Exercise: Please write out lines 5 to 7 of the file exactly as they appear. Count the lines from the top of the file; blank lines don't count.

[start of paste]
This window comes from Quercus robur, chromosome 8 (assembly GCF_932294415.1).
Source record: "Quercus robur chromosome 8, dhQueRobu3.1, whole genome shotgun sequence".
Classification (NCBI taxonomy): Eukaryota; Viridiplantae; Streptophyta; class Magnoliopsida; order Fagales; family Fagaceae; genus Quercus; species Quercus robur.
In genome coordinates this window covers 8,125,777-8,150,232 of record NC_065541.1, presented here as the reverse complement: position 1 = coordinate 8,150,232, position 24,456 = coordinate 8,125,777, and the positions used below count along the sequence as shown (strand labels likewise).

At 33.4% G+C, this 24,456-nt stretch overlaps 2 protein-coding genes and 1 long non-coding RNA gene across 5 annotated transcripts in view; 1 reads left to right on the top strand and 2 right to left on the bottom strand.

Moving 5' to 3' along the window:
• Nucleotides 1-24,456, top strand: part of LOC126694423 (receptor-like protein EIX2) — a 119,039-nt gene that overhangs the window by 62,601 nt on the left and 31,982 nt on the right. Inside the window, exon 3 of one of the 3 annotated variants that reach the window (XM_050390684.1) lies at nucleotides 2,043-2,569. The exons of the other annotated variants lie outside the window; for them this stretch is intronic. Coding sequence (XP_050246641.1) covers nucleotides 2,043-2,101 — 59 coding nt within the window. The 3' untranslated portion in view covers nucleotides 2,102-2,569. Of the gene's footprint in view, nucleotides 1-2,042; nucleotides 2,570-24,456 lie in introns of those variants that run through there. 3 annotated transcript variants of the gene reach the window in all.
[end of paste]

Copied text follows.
At 33.4% G+C, this 24,456-nt stretch overlaps 2 protein-coding genes and 1 long non-coding RNA gene across 5 annotated transcripts in view; 1 reads left to right on the top strand and 2 right to left on the bottom strand.

Moving 5' to 3' along the window:
• Nucleotides 1-24,456, top strand: part of LOC126694423 (receptor-like protein EIX2) — a 119,039-nt gene that overhangs the window by 62,601 nt on the left and 31,982 nt on the right. Inside the window, exon 3 of one of the 3 annotated variants that reach the window (XM_050390684.1) lies at nucleotides 2,043-2,569. The exons of the other annotated variants lie outside the window; for them this stretch is intronic. Coding sequence (XP_050246641.1) covers nucleotides 2,043-2,101 — 59 coding nt within the window. The 3' untranslated portion in view covers nucleotides 2,102-2,569. Of the gene's footprint in view, nucleotides 1-2,042; nucleotides 2,570-24,456 lie in introns of those variants that run through there. 3 annotated transcript variants of the gene reach the window in all.